Yesterday, April 7, the House Administration of Criminal Justice Committee reported out House Bill 693 on an 8-6 vote. Sponsored by state Representative Jimmy Harris (D-New Orleans), HB 693 would prohibit the possession of firearms on property used as a public park, playground or recreational facility. Although the measure was amended to exempt out state parks and WMAs, and the ban no longer applies to concealed carry permit holders, NRA remains opposed to this measure.
The prohibited areas listed in the measure are not clearly defined. Open carry is lawful in the State of Louisiana, and the ban would apply to someone exercising this right. No effective notice is required to be given to alert anyone that they have crossed into an area that would be off-limits under this law. Criminals won’t be deterred by the establishment of another “gun-free zone” under state law – and make no mistake: if this bill passes, gun control advocates will come back in future sessions with a laundry list of additional areas in which they want to restrict the lawful possession of firearms.
House Bill 693 will soon be voted on by the full House of Representatives, possibly by the middle of next week. It is critical that you contact your State Representative and urge them to OPPOSE House Bill 693.
Also yesterday, the committee unanimously reported out NRA-backed House Bill 142. Sponsored by state Representative Blake Miguez (R-New Iberia), HB 142 will also be voted on by the full House next week. A description of the legislation can be found below; please contact your State Representative and urge them to SUPPORT House Bill 142.
Federal law prohibits the possession or receipt of firearms by a person who has been convicted of a crime punishable by imprisonment for a term exceeding one year. An exception to this provides that any conviction which has been expunged, set aside or for which a person has been pardoned or has had civil rights restored shall not be considered a conviction for purposes of this ban, unless such pardon, expungement, or restoration of civil rights expressly provides that the person may not ship, transport, possess, or receive firearms. Under Louisiana law, a person convicted of a felony who had his conviction expunged, or set aside or had been pardoned or had civil rights restored was entitled to purchase and possess firearms.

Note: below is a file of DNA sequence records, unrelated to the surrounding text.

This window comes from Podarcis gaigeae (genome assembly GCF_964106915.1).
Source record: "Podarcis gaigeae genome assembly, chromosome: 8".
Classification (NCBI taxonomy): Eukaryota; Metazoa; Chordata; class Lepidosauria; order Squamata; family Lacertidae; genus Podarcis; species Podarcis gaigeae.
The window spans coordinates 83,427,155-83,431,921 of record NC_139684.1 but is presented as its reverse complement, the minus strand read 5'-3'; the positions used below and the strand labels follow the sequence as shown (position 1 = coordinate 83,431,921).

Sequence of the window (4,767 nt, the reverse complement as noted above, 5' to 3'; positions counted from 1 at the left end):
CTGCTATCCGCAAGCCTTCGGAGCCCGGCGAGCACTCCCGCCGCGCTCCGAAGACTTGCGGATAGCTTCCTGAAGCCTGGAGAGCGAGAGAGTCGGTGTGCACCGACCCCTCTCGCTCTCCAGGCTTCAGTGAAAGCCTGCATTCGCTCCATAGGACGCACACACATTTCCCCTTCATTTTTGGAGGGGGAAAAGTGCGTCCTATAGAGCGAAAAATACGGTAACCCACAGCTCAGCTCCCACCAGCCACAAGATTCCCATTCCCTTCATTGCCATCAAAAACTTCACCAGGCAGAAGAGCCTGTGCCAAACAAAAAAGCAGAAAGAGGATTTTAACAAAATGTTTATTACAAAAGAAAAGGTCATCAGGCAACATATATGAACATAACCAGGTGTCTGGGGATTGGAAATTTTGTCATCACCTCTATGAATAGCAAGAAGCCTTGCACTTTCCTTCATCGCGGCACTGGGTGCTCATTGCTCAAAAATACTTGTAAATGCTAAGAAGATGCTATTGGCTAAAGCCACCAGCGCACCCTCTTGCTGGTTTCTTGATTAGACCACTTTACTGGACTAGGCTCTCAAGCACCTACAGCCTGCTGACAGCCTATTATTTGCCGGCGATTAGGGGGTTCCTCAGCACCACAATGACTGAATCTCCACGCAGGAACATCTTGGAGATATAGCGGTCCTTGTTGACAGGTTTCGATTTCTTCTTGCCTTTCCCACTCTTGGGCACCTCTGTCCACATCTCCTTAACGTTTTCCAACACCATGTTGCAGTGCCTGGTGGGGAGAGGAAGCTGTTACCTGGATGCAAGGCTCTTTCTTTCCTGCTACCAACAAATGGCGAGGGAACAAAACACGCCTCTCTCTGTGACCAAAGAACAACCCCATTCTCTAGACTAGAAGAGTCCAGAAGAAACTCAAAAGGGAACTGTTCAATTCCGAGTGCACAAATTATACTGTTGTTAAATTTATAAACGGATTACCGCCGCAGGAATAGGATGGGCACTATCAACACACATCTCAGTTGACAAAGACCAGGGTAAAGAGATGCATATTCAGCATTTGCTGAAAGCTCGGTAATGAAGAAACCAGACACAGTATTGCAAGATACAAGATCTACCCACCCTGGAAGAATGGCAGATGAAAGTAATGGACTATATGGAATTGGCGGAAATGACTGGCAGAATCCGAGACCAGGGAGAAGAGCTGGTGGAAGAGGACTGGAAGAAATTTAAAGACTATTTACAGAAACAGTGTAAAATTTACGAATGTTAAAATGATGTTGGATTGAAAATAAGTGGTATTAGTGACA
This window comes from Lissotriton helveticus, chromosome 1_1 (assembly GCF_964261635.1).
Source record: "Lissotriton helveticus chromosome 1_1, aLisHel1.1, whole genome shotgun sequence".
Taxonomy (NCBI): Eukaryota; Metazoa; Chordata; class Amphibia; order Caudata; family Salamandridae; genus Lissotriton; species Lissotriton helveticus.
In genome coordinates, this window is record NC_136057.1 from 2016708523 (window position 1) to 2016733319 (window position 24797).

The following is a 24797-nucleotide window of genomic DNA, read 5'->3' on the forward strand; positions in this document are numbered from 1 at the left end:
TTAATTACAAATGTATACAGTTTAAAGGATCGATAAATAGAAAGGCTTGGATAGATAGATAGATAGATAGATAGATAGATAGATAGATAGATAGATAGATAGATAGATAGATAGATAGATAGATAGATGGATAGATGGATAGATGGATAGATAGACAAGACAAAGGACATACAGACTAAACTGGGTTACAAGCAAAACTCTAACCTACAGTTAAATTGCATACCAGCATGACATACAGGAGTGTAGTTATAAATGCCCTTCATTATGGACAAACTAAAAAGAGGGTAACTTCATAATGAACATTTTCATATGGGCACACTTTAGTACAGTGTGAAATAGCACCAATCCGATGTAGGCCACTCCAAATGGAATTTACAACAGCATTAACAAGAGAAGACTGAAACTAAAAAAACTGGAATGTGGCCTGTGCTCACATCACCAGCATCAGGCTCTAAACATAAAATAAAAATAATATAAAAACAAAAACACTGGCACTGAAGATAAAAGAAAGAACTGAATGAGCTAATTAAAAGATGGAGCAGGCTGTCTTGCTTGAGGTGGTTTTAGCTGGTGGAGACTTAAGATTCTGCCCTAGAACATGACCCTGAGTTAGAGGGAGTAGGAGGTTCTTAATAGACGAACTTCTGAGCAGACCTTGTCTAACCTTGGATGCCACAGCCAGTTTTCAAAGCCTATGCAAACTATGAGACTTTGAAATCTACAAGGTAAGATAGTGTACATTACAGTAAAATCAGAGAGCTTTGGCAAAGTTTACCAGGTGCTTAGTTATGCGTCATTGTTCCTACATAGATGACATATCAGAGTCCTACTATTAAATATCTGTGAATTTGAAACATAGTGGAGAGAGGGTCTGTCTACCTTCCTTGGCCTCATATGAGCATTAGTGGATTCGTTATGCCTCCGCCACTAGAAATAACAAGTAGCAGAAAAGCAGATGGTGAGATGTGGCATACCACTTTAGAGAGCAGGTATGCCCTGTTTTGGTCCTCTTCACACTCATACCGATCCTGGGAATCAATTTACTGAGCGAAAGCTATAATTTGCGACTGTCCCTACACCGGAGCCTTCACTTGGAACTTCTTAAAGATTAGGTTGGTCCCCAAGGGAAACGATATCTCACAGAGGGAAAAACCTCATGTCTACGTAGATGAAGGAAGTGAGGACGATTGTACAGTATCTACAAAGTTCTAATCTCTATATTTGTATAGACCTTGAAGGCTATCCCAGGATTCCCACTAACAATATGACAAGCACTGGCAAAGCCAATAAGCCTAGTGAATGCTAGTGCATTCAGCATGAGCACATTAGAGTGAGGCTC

In 2014, ATF and FBI began notifying affected parties that because Louisiana prohibits persons convicted of a felony from obtaining concealed carry permits, the "unless" clause mentioned above is triggered. In other words, becausethe state restricts the ability of persons convicted of a felony to carry firearms concealed, those persons remain prohibited to purchase or possess guns under federal law -- even if they have received pardons, had convictions set aside, gotten expungements or had their civil rights restored. The agencies relied on a 16-year old court case for this new interpretation of the "unless" clause, which seems to fly in the face of restoration of rights provisions under both federal and state law. Many among the affected parties legally purchased and owned firearms for years prior to this new finding.
HB 142 amends the state's concealed carry law to account for cases where a "cleansing period" has elapsed and an expungement has been obtained, or a gubernatorial pardon has been issued (unless the pardon expressly provides that the person may not ship, transport, possess or receive firearms.)
Again, click the “Take Action” button above to contact your state Representative and politely urge them to SUPPORT House Bill 142 and to OPPOSE House Bill 693 when they come up for a vote.